From the publisher: Carl Ramsey has a starship to run. Down on his luck, struggling to pay the cost of fuel, he’s just looking for some quick, easy cash. While looting the wreck of a passenger ship, they discover that one escape pod never ejected, and the passengers are still alive. A routine salvage job turns into a rescue mission, and a good deed never goes unpunished. With two refugees aboard, Captain Carl Ramsey finds that his ship, the Mobius, has a target painted on its hull. Someone is after the new passengers, and willing to stop at nothing to get them back.
Black Ocean #1
by J. S. Morin
Magical Scrivener Press
My take: Interestingly, Morin calls his books, “episodes” which makes a ton of sense because each story, really novella at about 150 pages or so, are very much like what you’d expect to see on TV, especially the golden age of SyFy’s in-house shows like Lexx, Dark Matter, and Farscape. Add magic to science fiction space ship based television and this is what you’d get. And it’s not bad, but it’s also not deep.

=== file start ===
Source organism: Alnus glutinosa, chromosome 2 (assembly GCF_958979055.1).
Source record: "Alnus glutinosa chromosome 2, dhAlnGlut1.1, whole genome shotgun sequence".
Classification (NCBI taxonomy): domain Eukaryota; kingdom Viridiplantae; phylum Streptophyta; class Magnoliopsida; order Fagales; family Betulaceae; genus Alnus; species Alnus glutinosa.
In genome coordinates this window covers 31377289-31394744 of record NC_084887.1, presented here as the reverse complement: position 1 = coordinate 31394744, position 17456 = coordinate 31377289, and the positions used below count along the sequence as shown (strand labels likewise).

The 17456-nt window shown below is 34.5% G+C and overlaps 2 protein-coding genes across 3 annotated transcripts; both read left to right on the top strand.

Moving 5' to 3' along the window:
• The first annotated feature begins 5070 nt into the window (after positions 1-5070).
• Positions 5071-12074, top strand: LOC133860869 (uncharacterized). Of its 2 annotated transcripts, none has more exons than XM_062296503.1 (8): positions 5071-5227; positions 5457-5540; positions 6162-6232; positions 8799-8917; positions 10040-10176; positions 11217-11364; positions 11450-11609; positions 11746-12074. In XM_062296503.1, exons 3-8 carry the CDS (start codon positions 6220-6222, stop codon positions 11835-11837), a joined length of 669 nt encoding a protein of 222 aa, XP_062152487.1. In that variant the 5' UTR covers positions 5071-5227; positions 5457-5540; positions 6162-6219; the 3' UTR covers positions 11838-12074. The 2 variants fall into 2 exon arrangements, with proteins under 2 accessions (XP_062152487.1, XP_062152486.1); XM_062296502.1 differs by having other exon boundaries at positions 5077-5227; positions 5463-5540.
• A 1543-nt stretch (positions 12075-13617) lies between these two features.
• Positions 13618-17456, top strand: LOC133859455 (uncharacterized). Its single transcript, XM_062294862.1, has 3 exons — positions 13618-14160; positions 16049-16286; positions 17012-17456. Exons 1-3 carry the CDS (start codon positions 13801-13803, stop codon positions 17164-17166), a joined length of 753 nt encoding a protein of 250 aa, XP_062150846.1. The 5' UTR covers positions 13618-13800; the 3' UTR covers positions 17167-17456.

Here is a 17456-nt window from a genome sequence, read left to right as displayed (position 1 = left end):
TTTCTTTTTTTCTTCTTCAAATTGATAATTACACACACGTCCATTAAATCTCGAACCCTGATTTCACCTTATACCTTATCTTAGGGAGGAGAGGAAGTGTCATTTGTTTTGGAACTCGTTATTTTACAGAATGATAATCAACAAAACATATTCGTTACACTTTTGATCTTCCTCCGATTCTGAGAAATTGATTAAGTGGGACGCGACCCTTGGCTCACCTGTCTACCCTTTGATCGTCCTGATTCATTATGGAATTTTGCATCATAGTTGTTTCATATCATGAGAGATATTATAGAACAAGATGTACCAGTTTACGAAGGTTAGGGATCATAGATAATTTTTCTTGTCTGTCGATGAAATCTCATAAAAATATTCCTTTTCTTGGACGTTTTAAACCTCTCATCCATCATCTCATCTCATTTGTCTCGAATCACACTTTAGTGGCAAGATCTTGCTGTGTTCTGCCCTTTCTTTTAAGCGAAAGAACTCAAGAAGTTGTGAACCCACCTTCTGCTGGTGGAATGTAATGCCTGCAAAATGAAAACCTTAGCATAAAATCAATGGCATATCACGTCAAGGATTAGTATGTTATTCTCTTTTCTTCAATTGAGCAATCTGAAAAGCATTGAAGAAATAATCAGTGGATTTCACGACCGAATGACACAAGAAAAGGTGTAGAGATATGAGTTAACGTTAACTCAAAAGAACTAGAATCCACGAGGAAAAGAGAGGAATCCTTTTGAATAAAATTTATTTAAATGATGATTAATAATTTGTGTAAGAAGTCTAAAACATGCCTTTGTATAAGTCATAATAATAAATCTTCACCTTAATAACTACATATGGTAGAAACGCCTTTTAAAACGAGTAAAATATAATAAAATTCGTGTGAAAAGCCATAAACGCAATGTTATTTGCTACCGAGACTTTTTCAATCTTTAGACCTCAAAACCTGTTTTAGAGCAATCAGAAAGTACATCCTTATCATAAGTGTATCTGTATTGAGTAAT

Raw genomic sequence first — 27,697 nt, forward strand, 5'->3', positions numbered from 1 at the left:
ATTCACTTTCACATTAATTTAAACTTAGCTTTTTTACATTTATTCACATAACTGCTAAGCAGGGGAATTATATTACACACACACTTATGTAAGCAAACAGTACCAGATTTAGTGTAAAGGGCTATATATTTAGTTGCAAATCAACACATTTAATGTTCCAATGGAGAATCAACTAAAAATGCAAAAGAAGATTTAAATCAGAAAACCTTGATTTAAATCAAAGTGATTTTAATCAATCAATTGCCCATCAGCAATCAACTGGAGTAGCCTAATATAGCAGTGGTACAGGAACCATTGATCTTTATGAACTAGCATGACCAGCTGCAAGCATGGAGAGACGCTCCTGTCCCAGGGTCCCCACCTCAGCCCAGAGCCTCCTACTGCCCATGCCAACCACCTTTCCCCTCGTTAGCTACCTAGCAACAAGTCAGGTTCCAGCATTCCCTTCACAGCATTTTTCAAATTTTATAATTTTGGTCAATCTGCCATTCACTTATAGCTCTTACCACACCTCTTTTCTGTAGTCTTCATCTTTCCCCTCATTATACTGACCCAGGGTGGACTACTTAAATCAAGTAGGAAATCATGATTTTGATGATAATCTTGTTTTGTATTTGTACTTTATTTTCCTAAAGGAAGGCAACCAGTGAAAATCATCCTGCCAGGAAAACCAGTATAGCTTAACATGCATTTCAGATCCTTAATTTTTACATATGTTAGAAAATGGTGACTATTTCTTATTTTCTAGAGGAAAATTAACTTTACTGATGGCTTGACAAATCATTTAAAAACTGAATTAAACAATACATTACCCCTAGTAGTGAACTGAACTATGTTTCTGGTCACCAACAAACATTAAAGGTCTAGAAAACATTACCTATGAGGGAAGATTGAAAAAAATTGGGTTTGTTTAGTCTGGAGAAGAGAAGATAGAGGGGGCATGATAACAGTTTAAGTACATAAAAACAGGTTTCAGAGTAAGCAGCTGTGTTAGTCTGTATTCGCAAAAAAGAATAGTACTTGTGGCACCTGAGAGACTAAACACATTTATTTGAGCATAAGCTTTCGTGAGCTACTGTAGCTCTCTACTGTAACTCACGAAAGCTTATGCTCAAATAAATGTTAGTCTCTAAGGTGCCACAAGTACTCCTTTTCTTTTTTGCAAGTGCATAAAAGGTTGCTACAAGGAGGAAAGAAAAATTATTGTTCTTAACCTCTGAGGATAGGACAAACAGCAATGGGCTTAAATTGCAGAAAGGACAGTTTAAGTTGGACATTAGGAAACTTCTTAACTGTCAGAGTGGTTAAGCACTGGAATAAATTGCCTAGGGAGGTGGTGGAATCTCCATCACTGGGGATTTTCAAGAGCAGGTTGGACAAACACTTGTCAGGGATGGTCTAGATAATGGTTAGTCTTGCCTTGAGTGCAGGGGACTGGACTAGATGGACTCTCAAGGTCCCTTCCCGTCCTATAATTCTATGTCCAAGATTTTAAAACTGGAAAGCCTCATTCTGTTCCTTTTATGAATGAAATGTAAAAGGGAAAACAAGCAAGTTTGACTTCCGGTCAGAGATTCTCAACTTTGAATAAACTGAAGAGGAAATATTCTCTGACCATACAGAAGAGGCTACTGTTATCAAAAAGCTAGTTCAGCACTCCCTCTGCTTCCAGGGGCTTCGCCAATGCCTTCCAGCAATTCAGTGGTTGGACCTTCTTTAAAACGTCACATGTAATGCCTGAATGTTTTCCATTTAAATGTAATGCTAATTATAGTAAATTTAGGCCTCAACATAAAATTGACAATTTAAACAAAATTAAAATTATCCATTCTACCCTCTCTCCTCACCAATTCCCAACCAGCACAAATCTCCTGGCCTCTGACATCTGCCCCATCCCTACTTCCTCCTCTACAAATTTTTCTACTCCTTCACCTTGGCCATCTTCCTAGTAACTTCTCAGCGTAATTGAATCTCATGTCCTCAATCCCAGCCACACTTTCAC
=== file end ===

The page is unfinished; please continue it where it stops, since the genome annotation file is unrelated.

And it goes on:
In this story, we meet the crew, especially Captain Ramsey, as they attempt to salvage a ship that had been attacked. They thought it was empty, but it turns out that there was one escape pod left on the ship with a Barbie doll-like priestess and a teenager who may not be who he seems to be. Turns out the priestess kidnapped the teen to save him and to shed light on the genetic experiments going on at their school. The normal obstacles come up – the galactic authorities board them, hirelings attack them, and so on – until an all too quick resolution involving magic, subterfuge and quick talking by the Captain. I said “of course” in my mind so many times during that sentence. This isn’t epic, or dark, or hard science fiction. But it’s fun. So I’ll keep reading the series and see if it develops more.
Scott Asher is the Editor-in-Chief of BookGateway.com and a believer, a husband, a dad, a geek, an artist, a gamer, a teacher, a learner and tired.